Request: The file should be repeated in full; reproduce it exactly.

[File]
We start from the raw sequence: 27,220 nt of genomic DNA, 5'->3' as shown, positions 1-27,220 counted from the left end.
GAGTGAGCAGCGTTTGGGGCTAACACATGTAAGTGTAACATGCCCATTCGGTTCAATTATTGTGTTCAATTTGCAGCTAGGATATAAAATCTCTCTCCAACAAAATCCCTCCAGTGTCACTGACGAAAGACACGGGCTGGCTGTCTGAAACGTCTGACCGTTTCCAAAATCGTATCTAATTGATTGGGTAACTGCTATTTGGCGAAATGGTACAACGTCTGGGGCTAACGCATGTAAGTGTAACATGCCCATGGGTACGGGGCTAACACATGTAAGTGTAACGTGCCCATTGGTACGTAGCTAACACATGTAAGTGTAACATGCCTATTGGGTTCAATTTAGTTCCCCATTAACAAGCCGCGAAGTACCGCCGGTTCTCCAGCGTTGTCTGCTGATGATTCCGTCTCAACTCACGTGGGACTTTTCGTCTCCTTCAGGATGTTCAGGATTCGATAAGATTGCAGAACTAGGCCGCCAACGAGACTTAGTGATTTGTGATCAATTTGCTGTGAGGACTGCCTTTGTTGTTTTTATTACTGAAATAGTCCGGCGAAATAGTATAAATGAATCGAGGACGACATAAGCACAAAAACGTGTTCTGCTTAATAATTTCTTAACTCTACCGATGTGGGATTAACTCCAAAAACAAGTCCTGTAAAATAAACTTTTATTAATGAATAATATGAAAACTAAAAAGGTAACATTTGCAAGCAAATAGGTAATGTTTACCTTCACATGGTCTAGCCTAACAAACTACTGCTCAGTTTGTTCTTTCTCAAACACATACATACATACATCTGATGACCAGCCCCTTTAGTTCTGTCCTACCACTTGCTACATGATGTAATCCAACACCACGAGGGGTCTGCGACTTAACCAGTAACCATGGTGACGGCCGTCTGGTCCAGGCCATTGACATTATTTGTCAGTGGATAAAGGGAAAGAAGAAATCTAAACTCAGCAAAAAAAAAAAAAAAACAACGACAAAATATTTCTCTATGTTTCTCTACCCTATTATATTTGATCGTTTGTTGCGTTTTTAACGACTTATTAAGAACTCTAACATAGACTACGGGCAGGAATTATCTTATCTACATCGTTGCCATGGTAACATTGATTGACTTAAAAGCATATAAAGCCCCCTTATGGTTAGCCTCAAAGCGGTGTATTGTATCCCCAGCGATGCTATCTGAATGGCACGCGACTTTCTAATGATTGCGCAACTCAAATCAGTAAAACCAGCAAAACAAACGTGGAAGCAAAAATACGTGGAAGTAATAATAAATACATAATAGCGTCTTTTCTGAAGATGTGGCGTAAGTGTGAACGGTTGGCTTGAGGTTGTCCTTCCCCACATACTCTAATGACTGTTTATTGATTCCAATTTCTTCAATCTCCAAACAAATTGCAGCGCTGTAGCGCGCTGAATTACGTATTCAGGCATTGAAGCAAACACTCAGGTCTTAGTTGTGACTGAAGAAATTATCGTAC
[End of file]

We start from the raw sequence: 27,220 nt of genomic DNA, 5'->3' as shown, positions 1-27,220 counted from the left end.
GAGTGAGCAGCGTTTGGGGCTAACACATGTAAGTGTAACATGCCCATTCGGTTCAATTATTGTGTTCAATTTGCAGCTAGGATATAAAATCTCTCTCCAACAAAATCCCTCCAGTGTCACTGACGAAAGACACGGGCTGGCTGTCTGAAACGTCTGACCGTTTCCAAAATCGTATCTAATTGATTGGGTAACTGCTATTTGGCGAAATGGTACAACGTCTGGGGCTAACGCATGTAAGTGTAACATGCCCATGGGTACGGGGCTAACACATGTAAGTGTAACGTGCCCATTGGTACGTAGCTAACACATGTAAGTGTAACATGCCTATTGGGTTCAATTTAGTTCCCCATTAACAAGCCGCGAAGTACCGCCGGTTCTCCAGCGTTGTCTGCTGATGATTCCGTCTCAACTCACGTGGGACTTTTCGTCTCCTTCAGGATGTTCAGGATTCGATAAGATTGCAGAACTAGGCCGCCAACGAGACTTAGTGATTTGTGATCAATTTGCTGTGAGGACTGCCTTTGTTGTTTTTATTACTGAAATAGTCCGGCGAAATAGTATAAATGAATCGAGGACGACATAAGCACAAAAACGTGTTCTGCTTAATAATTTCTTAACTCTACCGATGTGGGATTAACTCCAAAAACAAGTCCTGTAAAATAAACTTTTATTAATGAATAATATGAAAACTAAAAAGGTAACATTTGCAAGCAAATAGGTAATGTTTACCTTCACATGGTCTAGCCTAACAAACTACTGCTCAGTTTGTTCTTTCTCAAACACATACATACATACATCTGATGACCAGCCCCTTTAGTTCTGTCCTACCACTTGCTACATGATGTAATCCAACACCACGAGGGGTCTGCGACTTAACCAGTAACCATGGTGACGGCCGTCTGGTCCAGGCCATTGACATTATTTGTCAGTGGATAAAGGGAAAGAAGAAATCTAAACTCAGCAAAAAAAAAAAAAAAACAACGACAAAATATTTCTCTATGTTTCTCTACCCTATTATATTTGATCGTTTGTTGCGTTTTTAACGACTTATTAAGAACTCTAACATAGACTACGGGCAGGAATTATCTTATCTACATCGTTGCCATGGTAACATTGATTGACTTAAAAGCATATAAAGCCCCCTTATGGTTAGCCTCAAAGCGGTGTATTGTATCCCCAGCGATGCTATCTGAATGGCACGCGACTTTCTAATGATTGCGCAACTCAAATCAGTAAAACCAGCAAAACAAACGTGGAAGCAAAAATACGTGGAAGTAATAATAAATACATAATAGCGTCTTTTCTGAAGATGTGGCGTAAGTGTGAACGGTTGGCTTGAGGTTGTCCTTCCCCACATACTCTAATGACTGTTTATTGATTCCAATTTCTTCAATCTCCAAACAAATTGCAGCGCTGTAGCGCGCTGAATTACGTATTCAGGCATTGAAGCAAACACTCAGGTCTTAGTTGTGACTGAAGAAATTATCGTAC